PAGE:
Increasing wildfires would also be detrimental to the next generation of America's workforce: Children, particularly low-income children who live in higher risk areas and whose families may not be able to afford expensive air purifiers. 

"Epidemiology has shown us that prolonged exposure to air pollution is terrible for people's health and children's development. And so if it continues, and millions of children, millions of lower-income children are exposed to this pollution, it lowers their development, their work potential," he said. 

Khan added, "That would have really bad consequences." 

Read the original article on Business Insider

How rural states can bridge the 'digital divide,' according to two economic development experts

Sat, 09/12/2020 - 9:05am  |  Clusterstock
These are the state policies that impact digital access among rural Americans.
  • Rural communities are disproportionately affected by the pandemic, as limited access to high-speed internet makes it difficult for people to work from home, access healthcare, and homeschool their kids. 
  • Brian Whitacre and Roberto Gallardo, experts in economic development, examined initiatives and restrictions from rural state governments to determine which policies impacted the "digital divide."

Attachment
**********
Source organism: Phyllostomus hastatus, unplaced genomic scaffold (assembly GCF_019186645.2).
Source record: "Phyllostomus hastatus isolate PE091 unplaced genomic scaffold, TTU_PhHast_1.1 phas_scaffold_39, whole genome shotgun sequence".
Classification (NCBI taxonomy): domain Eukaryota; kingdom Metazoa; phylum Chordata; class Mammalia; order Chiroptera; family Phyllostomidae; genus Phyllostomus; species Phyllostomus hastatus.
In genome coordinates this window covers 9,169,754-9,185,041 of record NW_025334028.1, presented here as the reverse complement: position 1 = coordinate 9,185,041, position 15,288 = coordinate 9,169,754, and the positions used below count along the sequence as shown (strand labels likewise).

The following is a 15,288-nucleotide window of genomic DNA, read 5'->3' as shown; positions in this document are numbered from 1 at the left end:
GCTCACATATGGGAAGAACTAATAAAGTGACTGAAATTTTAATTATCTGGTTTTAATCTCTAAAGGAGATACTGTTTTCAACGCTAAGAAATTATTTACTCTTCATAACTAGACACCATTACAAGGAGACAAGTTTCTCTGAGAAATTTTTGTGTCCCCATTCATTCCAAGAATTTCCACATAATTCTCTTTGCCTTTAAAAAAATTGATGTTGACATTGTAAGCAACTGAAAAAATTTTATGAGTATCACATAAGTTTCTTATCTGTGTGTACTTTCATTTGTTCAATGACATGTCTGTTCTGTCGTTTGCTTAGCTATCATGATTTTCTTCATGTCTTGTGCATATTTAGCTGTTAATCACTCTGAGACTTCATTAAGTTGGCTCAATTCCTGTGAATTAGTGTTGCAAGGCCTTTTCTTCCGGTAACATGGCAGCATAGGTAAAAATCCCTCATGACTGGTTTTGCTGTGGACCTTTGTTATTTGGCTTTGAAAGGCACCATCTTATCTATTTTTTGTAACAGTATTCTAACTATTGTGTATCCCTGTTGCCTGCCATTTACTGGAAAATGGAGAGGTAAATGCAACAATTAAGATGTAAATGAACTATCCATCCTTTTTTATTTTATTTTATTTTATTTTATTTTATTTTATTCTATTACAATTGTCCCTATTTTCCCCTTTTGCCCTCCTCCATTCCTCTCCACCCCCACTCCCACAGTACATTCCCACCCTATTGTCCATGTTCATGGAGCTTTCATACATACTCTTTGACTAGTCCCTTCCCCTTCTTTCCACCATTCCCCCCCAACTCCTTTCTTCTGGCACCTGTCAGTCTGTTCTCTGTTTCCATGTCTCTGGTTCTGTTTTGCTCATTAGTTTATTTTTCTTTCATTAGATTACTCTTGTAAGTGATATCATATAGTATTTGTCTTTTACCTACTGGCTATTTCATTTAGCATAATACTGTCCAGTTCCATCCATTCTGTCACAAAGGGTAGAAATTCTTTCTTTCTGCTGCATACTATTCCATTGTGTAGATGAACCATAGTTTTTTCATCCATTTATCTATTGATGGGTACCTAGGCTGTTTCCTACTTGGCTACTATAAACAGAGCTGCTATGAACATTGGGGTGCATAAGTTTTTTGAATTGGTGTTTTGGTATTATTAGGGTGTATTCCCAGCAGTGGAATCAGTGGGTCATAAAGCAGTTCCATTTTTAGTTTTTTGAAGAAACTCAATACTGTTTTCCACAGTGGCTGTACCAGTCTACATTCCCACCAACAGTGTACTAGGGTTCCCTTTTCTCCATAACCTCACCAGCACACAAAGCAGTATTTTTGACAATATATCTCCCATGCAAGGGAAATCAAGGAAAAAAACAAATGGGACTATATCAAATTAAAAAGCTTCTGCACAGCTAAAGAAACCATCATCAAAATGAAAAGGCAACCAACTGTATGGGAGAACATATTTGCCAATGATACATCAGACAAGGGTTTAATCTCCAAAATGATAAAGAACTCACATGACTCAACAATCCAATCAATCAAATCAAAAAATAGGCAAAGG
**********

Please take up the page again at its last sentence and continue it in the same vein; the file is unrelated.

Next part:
• Many states, including Minnesota, Tennessee, and North Carolina, dedicated funding, resources, and policies that have, on average, increased broadband availability and helped get rural Americans connected.  
  • However, Whitacre and Gallardo say access solves only one part of the issue — factors like affordability can also hugely impact municipal policies. 
  • Visit Business Insider's homepage for more stories.

The current public health emergency has shown just how critical adequate and affordable broadband infrastructure is for communities and individuals trying to work, access healthcare, and attempt to teach kids from home.